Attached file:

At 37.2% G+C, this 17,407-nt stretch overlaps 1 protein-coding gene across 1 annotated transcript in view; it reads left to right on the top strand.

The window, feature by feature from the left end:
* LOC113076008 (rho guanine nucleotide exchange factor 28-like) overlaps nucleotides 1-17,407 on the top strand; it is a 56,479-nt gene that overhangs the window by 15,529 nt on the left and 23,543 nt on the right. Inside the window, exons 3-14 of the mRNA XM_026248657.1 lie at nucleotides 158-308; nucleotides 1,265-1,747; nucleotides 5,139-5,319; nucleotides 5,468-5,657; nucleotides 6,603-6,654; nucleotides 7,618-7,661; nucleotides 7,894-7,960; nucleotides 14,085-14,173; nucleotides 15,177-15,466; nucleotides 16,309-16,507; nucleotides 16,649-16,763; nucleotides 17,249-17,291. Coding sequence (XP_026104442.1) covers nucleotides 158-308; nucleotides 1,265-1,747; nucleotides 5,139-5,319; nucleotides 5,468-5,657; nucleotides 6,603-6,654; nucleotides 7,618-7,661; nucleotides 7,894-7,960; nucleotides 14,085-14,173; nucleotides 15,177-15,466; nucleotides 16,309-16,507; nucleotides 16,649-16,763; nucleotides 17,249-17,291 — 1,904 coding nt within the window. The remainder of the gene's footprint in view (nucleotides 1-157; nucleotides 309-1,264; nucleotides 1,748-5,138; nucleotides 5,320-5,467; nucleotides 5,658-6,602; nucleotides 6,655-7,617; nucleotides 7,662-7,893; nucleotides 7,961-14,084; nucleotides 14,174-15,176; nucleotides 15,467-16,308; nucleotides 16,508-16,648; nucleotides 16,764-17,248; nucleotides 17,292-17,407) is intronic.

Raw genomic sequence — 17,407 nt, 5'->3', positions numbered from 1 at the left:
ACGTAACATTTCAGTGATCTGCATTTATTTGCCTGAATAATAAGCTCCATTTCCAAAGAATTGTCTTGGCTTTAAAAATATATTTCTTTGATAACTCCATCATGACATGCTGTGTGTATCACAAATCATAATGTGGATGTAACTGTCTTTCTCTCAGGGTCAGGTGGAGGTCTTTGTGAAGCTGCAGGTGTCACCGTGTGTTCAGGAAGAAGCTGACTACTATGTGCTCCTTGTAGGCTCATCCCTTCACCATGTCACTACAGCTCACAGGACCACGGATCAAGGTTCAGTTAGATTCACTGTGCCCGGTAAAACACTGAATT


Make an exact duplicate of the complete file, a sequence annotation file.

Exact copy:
At 37.2% G+C, this 17,407-nt stretch overlaps 1 protein-coding gene across 1 annotated transcript in view; it reads left to right on the top strand.

The window, feature by feature from the left end:
* LOC113076008 (rho guanine nucleotide exchange factor 28-like) overlaps nucleotides 1-17,407 on the top strand; it is a 56,479-nt gene that overhangs the window by 15,529 nt on the left and 23,543 nt on the right. Inside the window, exons 3-14 of the mRNA XM_026248657.1 lie at nucleotides 158-308; nucleotides 1,265-1,747; nucleotides 5,139-5,319; nucleotides 5,468-5,657; nucleotides 6,603-6,654; nucleotides 7,618-7,661; nucleotides 7,894-7,960; nucleotides 14,085-14,173; nucleotides 15,177-15,466; nucleotides 16,309-16,507; nucleotides 16,649-16,763; nucleotides 17,249-17,291. Coding sequence (XP_026104442.1) covers nucleotides 158-308; nucleotides 1,265-1,747; nucleotides 5,139-5,319; nucleotides 5,468-5,657; nucleotides 6,603-6,654; nucleotides 7,618-7,661; nucleotides 7,894-7,960; nucleotides 14,085-14,173; nucleotides 15,177-15,466; nucleotides 16,309-16,507; nucleotides 16,649-16,763; nucleotides 17,249-17,291 — 1,904 coding nt within the window. The remainder of the gene's footprint in view (nucleotides 1-157; nucleotides 309-1,264; nucleotides 1,748-5,138; nucleotides 5,320-5,467; nucleotides 5,658-6,602; nucleotides 6,655-7,617; nucleotides 7,662-7,893; nucleotides 7,961-14,084; nucleotides 14,174-15,176; nucleotides 15,467-16,308; nucleotides 16,508-16,648; nucleotides 16,764-17,248; nucleotides 17,292-17,407) is intronic.

Raw genomic sequence — 17,407 nt, 5'->3', positions numbered from 1 at the left:
ACGTAACATTTCAGTGATCTGCATTTATTTGCCTGAATAATAAGCTCCATTTCCAAAGAATTGTCTTGGCTTTAAAAATATATTTCTTTGATAACTCCATCATGACATGCTGTGTGTATCACAAATCATAATGTGGATGTAACTGTCTTTCTCTCAGGGTCAGGTGGAGGTCTTTGTGAAGCTGCAGGTGTCACCGTGTGTTCAGGAAGAAGCTGACTACTATGTGCTCCTTGTAGGCTCATCCCTTCACCATGTCACTACAGCTCACAGGACCACGGATCAAGGTTCAGTTAGATTCACTGTGCCCGGTAAAACACTGAATT